With superb cleans, increased functionality, and stereo sounds will the Walrus Audio ACS-1 be my ideal pedal platform?
With my month long trip to Chicago underway, I’ve had to fully commit to going without my Vox AC15. One of the pedals I brought along for the ride was the Walrus Audio ACS-1, a part of their Mako series that was unveiled in early 2021. Now the Strymon Iridium is obviously a big point of comparison here, but the ACS-1 is a unique take on this format that has surprised me quite a bit.
Most importantly is the ability to dial in stereo amp sounds using the L-R toggle switch. You can dial in a single amp when the switch is in the middle, the “+” setting, but you can set the left and right side of your headphones or signal to each be a different amp. So while I’m not a big user of stereo rigs, it is a really cool feature. In fact, I’ve been having a blast mixing dirty and clean Vox AC30 sounds on top of each other for my pedal demos and song scratch tracks. Don’t forget the mono and stereo output jacks as well.
Your standard 3-band EQ is a wonderful touch, as is the room reverb setting which really helps add a dimension of reality into your dialed-in amp sounds. You get three amp voices to choose from including Fullerton (Fender Deluxe Reverb), London (1962 Marshall Bluesbreaker), and Dartford (’60s Vox AC30). The choice of the cleaner Bluesbreaker Marshall amp instead of a higher gain Plexi is quite interesting to me, and furthers the slight limitations of the onboard gain on this pedal.
A built-in boost footswitch someone rectifies this, allowing you to keep your same tonal footprint but with the volume and gain increased to your liking. It also comes stock with 6 cab IR’s which are controlled via the ABC toggle, simply hold down the bypass switch while toggling them to go from the first 3 to the second 3 options. You can even save up to three presets as well!
Review & Opinion:
As you can see, there is quite the impressive spec sheet attached to this Walrus Audio product. The ACS-1 clearly set out to impress the tone tweaking side of the guitar world a bit more than comparable products have. For me, a lot of these features are not necessarily useful though I appreciate the detail put into this product. What really struck me though is how fun and natural these amp sounds are, particularly the Vox AC30 settings. While the onboard gain could use a little bit of tweaking, it still nails those edge of breakup tones and light overdrives. Activating the boost function does kick the amp into overdrive a good bit, and it stacks surprisingly well with other drives and distortions.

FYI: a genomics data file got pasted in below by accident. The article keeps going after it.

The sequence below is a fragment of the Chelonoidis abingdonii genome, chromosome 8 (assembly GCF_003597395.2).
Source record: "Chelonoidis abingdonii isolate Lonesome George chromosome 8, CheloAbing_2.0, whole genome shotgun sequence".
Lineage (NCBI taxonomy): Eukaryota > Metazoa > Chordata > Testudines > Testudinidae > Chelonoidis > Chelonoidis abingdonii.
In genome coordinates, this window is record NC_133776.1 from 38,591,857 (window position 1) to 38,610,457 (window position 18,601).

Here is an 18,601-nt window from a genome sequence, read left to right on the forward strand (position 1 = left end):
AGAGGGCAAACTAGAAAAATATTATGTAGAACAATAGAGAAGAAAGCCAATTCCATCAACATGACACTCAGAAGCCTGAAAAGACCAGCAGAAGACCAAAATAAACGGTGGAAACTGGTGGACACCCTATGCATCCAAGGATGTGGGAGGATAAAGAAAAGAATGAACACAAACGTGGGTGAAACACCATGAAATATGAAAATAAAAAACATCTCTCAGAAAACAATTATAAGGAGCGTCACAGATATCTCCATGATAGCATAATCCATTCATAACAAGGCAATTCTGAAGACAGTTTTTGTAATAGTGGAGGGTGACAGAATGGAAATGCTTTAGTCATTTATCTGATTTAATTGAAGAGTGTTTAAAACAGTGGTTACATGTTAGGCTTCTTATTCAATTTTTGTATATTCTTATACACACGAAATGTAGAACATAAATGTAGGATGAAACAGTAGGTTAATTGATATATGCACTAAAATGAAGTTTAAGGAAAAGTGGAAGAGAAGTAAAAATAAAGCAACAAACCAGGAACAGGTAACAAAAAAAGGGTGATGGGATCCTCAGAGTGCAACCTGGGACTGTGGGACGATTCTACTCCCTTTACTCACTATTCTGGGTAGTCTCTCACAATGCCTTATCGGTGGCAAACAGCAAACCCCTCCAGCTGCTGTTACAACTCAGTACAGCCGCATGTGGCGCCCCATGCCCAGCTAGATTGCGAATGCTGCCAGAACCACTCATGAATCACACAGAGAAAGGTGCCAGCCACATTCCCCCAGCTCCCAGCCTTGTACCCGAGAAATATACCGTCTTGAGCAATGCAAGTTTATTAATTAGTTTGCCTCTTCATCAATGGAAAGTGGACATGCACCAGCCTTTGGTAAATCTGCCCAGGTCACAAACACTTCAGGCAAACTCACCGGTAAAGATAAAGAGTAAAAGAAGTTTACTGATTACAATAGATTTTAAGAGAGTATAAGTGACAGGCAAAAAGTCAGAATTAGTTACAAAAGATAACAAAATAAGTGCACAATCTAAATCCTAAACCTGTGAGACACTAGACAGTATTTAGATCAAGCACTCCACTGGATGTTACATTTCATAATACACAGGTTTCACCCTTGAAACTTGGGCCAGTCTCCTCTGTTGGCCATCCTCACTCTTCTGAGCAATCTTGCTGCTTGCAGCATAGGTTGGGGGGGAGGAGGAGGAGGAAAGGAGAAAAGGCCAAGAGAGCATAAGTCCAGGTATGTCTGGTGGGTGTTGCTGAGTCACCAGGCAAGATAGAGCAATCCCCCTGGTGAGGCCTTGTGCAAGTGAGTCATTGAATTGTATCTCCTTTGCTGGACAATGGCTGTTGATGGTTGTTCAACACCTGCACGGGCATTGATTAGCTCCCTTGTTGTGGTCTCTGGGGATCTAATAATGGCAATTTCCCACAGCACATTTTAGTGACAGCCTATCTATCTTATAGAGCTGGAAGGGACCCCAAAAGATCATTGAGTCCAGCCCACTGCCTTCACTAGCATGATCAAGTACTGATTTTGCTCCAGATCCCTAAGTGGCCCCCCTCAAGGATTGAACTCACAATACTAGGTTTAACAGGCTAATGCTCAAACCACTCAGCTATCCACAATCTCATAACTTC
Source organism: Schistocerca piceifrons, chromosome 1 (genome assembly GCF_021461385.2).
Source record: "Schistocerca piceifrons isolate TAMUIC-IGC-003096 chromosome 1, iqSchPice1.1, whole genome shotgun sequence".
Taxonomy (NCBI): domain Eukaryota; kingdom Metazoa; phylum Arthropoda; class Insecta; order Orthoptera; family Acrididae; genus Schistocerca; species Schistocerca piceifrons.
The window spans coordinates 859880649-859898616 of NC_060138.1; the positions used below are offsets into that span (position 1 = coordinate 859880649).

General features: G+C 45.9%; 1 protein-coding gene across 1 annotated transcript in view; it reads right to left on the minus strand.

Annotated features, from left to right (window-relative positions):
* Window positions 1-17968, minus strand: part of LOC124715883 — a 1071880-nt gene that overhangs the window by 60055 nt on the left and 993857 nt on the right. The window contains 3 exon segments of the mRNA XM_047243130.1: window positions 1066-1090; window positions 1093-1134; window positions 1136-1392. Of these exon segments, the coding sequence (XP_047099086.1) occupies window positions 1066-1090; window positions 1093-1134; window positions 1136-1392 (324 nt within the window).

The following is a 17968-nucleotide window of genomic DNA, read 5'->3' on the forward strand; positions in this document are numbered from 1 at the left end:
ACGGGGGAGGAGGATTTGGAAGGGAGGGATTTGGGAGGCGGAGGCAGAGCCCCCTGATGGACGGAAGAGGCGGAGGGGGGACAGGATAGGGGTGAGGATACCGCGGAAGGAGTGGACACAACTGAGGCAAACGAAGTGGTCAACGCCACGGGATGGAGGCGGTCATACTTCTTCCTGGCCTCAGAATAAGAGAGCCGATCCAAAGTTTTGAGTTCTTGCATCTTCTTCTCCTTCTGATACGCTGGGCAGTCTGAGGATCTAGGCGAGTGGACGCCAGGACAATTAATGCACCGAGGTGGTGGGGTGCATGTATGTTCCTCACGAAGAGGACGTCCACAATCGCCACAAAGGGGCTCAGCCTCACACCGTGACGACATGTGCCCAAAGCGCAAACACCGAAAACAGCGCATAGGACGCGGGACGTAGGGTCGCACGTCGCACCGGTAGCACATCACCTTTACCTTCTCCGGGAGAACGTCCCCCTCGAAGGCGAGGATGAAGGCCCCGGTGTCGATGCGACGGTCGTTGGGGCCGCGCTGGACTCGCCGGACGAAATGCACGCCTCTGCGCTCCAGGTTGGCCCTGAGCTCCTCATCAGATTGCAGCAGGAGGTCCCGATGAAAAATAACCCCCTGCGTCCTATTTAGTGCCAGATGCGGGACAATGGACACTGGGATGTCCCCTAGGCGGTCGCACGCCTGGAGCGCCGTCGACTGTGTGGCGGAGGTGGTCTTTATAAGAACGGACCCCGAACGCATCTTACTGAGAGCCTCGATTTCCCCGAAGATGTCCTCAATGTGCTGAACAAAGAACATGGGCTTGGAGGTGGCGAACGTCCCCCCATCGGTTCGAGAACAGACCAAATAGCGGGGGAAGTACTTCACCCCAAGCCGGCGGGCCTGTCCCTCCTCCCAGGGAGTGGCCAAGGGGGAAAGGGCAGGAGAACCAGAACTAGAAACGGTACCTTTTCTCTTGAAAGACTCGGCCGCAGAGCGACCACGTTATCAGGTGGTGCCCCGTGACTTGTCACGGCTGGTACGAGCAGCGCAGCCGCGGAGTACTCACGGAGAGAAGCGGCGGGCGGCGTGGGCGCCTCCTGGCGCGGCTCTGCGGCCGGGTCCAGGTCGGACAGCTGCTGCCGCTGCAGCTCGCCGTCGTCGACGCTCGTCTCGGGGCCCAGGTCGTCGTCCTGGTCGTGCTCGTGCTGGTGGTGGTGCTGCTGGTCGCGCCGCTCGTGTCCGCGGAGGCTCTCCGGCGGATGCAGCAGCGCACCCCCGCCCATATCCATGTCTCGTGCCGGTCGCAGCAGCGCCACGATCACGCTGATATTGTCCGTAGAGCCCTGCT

Fuzz pedals seem to be a little more touchy and require an extra minute to dial in. But I loved how the Blues Driver and Klon Klone I have interacted with the ACS-1. And the ability to dial in two amps on each side is quite frankly, awesome. Tracking song ideas and pedal demos was sick with both a clean and dirty Vox AC30 running side by side. You can hear a good bit of dynamics too, not quite as touch sensitive as the real deal, but way closer than I expected.
The true sonic highlight here though might be the pristine and rich clean sounds. With the room reverb control employed, this Walrus ACS-1 is a pedal platform dream come true. While the lack of onboard gain is disappointing, the fact that this takes pedals so well makes me think it would be a killer studio or gigging amp solution. The Fender and Marshall amps also sounded good, though I’m not as familiar with those amp models as I am with the Vox. So if the Vox was this well done, it is safe to assume the others are fairly true to form. When using the Bluesbreaker mode, it did have a really subtle but sustaining overdrive characteristic that was awesome for fingerpicking and lead lines too. Overall, I have no doubts this pedal could do anything I would need in a live or recording setting.
Final Conclusion & Rating: 9.3 out of 10
While my review may seem relatively short for such a complicated pedal, that is more a reflection of how easy it is to pull great sounds out of this Mako Series stomp box. While there might be a bit of options paralysis if you’re like me and prefer a stripped down amplifier, many of these features are not required to get your money’s worth out of the pedal. It’s been cool to mess around with running two amp voices, but mostly I’m just delighted to get high quality tube amp tones out of a pedal. Think of this as a $400 tube amp with multiple channels instead of a $400 pedal. Because personally, $400 for a pedal is something that would lose major points in my book.
This can no doubt replace my Vox amp and it already has for the pedal demos I’ve done while in my temporary apartment. If anything, I think this may sound better in the pedal demos than my mic’d up Vox AC15. While the Vox amp wins in the room while pushing air, this is quite transformative for late night practicing and quick recording.
My genuine first reaction to this pedal was “huh, Walrus is ripping off Strymon”. Really, I can see that they instead wanted to improve on that idea and make it a little more appealing for a different section of the guitar market. And most importantly, they executed these ideas really well. I think I would prefer the more simple Iridium for my personal needs, but objectively this is probably the slightly better product on the market.